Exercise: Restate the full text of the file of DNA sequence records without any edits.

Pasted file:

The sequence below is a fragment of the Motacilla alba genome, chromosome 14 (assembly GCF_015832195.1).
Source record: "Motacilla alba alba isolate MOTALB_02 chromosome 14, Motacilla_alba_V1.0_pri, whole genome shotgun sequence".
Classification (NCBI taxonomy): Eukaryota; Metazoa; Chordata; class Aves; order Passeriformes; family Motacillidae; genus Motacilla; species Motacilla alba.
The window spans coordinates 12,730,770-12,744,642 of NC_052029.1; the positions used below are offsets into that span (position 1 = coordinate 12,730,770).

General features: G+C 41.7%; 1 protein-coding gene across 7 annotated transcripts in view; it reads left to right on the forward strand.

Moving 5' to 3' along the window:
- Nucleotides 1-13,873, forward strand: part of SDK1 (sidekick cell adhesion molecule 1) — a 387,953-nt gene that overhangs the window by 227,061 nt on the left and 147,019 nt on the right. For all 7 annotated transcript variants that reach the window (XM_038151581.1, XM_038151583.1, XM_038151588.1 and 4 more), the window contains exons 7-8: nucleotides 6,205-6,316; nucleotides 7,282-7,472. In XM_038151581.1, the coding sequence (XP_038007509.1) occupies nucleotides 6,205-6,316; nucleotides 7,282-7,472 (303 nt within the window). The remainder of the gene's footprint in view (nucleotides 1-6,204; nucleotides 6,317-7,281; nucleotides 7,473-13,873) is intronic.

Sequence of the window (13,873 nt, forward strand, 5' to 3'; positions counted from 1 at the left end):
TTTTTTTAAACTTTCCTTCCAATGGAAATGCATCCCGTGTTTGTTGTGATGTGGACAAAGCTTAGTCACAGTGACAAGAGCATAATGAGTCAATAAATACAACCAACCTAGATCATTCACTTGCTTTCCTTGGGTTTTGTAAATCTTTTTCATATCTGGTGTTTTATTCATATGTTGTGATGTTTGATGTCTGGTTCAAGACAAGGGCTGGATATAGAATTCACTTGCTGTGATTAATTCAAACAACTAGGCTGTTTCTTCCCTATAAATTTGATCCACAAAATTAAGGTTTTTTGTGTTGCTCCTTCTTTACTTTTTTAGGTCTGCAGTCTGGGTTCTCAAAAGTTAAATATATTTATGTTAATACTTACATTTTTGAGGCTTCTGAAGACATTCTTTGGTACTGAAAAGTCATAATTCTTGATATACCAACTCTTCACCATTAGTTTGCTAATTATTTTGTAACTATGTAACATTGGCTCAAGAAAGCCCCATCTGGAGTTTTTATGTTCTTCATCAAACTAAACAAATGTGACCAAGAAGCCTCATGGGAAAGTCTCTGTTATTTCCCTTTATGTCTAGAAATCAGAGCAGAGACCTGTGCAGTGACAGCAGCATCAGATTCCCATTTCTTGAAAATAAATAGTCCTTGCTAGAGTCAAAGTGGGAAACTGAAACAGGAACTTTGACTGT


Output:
The sequence below is a fragment of the Motacilla alba genome, chromosome 14 (assembly GCF_015832195.1).
Source record: "Motacilla alba alba isolate MOTALB_02 chromosome 14, Motacilla_alba_V1.0_pri, whole genome shotgun sequence".
Classification (NCBI taxonomy): Eukaryota; Metazoa; Chordata; class Aves; order Passeriformes; family Motacillidae; genus Motacilla; species Motacilla alba.
The window spans coordinates 12,730,770-12,744,642 of NC_052029.1; the positions used below are offsets into that span (position 1 = coordinate 12,730,770).

General features: G+C 41.7%; 1 protein-coding gene across 7 annotated transcripts in view; it reads left to right on the forward strand.

Moving 5' to 3' along the window:
- Nucleotides 1-13,873, forward strand: part of SDK1 (sidekick cell adhesion molecule 1) — a 387,953-nt gene that overhangs the window by 227,061 nt on the left and 147,019 nt on the right. For all 7 annotated transcript variants that reach the window (XM_038151581.1, XM_038151583.1, XM_038151588.1 and 4 more), the window contains exons 7-8: nucleotides 6,205-6,316; nucleotides 7,282-7,472. In XM_038151581.1, the coding sequence (XP_038007509.1) occupies nucleotides 6,205-6,316; nucleotides 7,282-7,472 (303 nt within the window). The remainder of the gene's footprint in view (nucleotides 1-6,204; nucleotides 6,317-7,281; nucleotides 7,473-13,873) is intronic.

Sequence of the window (13,873 nt, forward strand, 5' to 3'; positions counted from 1 at the left end):
TTTTTTTAAACTTTCCTTCCAATGGAAATGCATCCCGTGTTTGTTGTGATGTGGACAAAGCTTAGTCACAGTGACAAGAGCATAATGAGTCAATAAATACAACCAACCTAGATCATTCACTTGCTTTCCTTGGGTTTTGTAAATCTTTTTCATATCTGGTGTTTTATTCATATGTTGTGATGTTTGATGTCTGGTTCAAGACAAGGGCTGGATATAGAATTCACTTGCTGTGATTAATTCAAACAACTAGGCTGTTTCTTCCCTATAAATTTGATCCACAAAATTAAGGTTTTTTGTGTTGCTCCTTCTTTACTTTTTTAGGTCTGCAGTCTGGGTTCTCAAAAGTTAAATATATTTATGTTAATACTTACATTTTTGAGGCTTCTGAAGACATTCTTTGGTACTGAAAAGTCATAATTCTTGATATACCAACTCTTCACCATTAGTTTGCTAATTATTTTGTAACTATGTAACATTGGCTCAAGAAAGCCCCATCTGGAGTTTTTATGTTCTTCATCAAACTAAACAAATGTGACCAAGAAGCCTCATGGGAAAGTCTCTGTTATTTCCCTTTATGTCTAGAAATCAGAGCAGAGACCTGTGCAGTGACAGCAGCATCAGATTCCCATTTCTTGAAAATAAATAGTCCTTGCTAGAGTCAAAGTGGGAAACTGAAACAGGAACTTTGACTGT